After doing a lot of sightseeing in central Kyoto I made my way over to the eastern part of the city to visit Ginkakuji Temple. Right as I was going up to the entrance an entire busload of schoolchildren in sailor uniforms showed up and walked in with me. “The entire junior naval academy just showed up!” I remarked in my head.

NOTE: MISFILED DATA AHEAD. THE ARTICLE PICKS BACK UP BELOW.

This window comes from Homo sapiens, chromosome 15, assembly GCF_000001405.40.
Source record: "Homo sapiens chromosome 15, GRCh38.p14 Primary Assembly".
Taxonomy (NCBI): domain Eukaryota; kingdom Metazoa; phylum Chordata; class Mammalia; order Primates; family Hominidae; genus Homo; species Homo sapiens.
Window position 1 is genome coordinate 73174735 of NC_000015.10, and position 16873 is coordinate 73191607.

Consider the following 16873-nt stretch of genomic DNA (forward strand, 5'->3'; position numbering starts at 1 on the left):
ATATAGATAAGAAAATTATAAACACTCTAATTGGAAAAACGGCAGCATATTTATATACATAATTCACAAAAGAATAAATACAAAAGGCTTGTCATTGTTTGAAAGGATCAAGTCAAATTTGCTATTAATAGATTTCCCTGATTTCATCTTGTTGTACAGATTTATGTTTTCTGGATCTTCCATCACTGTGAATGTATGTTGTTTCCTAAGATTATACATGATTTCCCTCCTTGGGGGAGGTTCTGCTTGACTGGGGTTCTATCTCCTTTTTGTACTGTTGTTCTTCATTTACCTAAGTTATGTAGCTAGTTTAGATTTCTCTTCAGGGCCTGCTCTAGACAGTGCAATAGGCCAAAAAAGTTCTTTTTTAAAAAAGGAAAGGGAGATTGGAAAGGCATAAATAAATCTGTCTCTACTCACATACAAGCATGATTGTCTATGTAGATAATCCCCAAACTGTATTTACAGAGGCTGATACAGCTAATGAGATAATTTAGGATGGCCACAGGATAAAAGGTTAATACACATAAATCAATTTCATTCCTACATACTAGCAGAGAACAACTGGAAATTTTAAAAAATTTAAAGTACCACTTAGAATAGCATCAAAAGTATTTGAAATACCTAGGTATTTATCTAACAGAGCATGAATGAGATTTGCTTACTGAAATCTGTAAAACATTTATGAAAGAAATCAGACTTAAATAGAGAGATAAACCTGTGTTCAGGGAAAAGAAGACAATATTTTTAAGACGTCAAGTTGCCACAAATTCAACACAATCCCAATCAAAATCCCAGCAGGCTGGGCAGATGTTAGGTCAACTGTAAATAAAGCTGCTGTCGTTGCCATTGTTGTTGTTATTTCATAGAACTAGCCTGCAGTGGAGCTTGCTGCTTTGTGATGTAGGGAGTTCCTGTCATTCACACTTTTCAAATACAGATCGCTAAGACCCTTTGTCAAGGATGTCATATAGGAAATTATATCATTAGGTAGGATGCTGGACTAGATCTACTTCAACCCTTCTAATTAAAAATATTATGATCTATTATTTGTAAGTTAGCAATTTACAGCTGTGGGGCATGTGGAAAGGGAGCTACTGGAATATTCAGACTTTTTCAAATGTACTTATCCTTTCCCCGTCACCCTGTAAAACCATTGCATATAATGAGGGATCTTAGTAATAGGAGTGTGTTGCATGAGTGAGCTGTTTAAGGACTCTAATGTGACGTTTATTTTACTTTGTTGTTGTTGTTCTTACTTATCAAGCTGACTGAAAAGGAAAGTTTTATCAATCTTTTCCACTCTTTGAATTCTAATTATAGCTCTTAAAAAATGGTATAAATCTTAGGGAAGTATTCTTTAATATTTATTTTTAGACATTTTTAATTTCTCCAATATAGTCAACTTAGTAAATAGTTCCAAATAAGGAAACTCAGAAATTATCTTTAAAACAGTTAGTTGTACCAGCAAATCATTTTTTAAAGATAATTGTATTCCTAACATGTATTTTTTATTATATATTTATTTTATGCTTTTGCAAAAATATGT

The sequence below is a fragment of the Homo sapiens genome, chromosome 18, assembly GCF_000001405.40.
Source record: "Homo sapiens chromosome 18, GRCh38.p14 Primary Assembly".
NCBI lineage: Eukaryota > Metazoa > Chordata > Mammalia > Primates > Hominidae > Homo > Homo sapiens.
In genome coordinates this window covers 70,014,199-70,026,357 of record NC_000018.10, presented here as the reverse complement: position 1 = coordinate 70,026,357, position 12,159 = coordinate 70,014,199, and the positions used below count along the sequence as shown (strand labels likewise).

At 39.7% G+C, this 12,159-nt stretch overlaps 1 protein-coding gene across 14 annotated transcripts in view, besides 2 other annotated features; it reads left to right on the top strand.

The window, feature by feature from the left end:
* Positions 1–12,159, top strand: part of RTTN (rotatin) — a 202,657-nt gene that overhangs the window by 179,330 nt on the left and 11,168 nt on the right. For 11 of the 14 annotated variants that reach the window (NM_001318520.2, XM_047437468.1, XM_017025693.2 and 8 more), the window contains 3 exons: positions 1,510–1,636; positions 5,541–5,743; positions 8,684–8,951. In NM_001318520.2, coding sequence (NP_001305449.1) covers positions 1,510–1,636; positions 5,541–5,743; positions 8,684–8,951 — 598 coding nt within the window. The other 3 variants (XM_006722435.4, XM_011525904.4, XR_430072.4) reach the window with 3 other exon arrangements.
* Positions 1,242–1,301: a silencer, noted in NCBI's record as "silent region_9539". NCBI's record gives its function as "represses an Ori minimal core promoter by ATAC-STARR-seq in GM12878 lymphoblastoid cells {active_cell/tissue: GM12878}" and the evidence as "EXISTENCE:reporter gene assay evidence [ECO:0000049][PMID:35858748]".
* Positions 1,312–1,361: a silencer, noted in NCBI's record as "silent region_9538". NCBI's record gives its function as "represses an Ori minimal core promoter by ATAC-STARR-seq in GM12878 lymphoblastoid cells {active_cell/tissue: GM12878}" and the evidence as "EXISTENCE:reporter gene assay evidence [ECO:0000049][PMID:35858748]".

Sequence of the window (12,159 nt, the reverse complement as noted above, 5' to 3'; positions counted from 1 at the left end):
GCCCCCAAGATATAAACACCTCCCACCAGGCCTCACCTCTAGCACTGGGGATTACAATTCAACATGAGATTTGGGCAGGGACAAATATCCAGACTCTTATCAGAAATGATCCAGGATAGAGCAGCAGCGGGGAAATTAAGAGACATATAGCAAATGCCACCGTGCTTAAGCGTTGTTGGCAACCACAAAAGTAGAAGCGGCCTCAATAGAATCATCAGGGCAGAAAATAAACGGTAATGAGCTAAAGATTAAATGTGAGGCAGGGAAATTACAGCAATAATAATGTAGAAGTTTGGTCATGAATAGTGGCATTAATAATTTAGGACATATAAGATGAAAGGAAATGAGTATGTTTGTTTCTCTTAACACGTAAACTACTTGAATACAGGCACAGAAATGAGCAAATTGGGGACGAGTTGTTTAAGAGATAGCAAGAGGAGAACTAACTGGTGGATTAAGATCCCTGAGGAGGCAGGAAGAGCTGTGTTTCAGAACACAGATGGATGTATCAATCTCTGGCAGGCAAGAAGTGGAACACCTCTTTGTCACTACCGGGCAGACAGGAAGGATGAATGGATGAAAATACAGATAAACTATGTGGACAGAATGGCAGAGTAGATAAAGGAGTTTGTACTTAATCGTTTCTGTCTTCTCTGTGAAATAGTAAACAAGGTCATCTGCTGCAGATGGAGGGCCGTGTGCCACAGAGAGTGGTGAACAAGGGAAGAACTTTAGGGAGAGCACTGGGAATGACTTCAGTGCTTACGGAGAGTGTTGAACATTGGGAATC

Ginkakuji, aka the Silver Pavillion, used to the retirement villa of an art loving shogun and was turned into a Zen temple after his death. The reason it’s referred to as the Silver Pavillion is because it’s modeled after Kinkakuji Temple, which is known as the Golden Pavillion (also, the shogun who built Ginkakuji was the grandson of the shogun who built Kinkakuji). As you might expect, Ginkakuji has a meticulously maintained Zen garden, and on top of that it also has a sculpted sand garden with a giant cone that’s called the “Moon Viewing Platform.” If you follow the trail through the garden and up the hill behind the temple you’ll get a few glimpses of the temple complex from above as well as the nearby parts of Kyoto.